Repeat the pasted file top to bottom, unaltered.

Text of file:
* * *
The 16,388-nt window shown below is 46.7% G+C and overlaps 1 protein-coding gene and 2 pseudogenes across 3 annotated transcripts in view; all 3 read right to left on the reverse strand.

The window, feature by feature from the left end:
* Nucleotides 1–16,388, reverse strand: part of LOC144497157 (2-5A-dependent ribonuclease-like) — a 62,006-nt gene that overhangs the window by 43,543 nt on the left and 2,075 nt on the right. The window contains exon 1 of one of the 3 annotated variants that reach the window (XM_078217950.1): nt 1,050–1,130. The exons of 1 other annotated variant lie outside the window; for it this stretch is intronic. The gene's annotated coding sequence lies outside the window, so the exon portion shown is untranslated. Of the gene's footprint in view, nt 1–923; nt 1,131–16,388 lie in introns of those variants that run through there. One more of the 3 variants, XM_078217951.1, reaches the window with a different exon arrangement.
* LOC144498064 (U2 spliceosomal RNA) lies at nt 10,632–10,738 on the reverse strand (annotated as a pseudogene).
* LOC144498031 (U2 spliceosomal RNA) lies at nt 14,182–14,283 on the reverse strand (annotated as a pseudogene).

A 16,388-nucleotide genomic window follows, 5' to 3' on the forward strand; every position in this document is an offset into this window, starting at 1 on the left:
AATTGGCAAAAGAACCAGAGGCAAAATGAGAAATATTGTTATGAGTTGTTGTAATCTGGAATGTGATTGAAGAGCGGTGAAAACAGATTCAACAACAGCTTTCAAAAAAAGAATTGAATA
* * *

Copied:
The 16,388-nt window shown below is 46.7% G+C and overlaps 1 protein-coding gene and 2 pseudogenes across 3 annotated transcripts in view; all 3 read right to left on the reverse strand.

The window, feature by feature from the left end:
* Nucleotides 1–16,388, reverse strand: part of LOC144497157 (2-5A-dependent ribonuclease-like) — a 62,006-nt gene that overhangs the window by 43,543 nt on the left and 2,075 nt on the right. The window contains exon 1 of one of the 3 annotated variants that reach the window (XM_078217950.1): nt 1,050–1,130. The exons of 1 other annotated variant lie outside the window; for it this stretch is intronic. The gene's annotated coding sequence lies outside the window, so the exon portion shown is untranslated. Of the gene's footprint in view, nt 1–923; nt 1,131–16,388 lie in introns of those variants that run through there. One more of the 3 variants, XM_078217951.1, reaches the window with a different exon arrangement.
* LOC144498064 (U2 spliceosomal RNA) lies at nt 10,632–10,738 on the reverse strand (annotated as a pseudogene).
* LOC144498031 (U2 spliceosomal RNA) lies at nt 14,182–14,283 on the reverse strand (annotated as a pseudogene).

A 16,388-nucleotide genomic window follows, 5' to 3' on the forward strand; every position in this document is an offset into this window, starting at 1 on the left:
AATTGGCAAAAGAACCAGAGGCAAAATGAGAAATATTGTTATGAGTTGTTGTAATCTGGAATGTGATTGAAGAGCGGTGAAAACAGATTCAACAACAGCTTTCAAAAAAAGAATTGAATA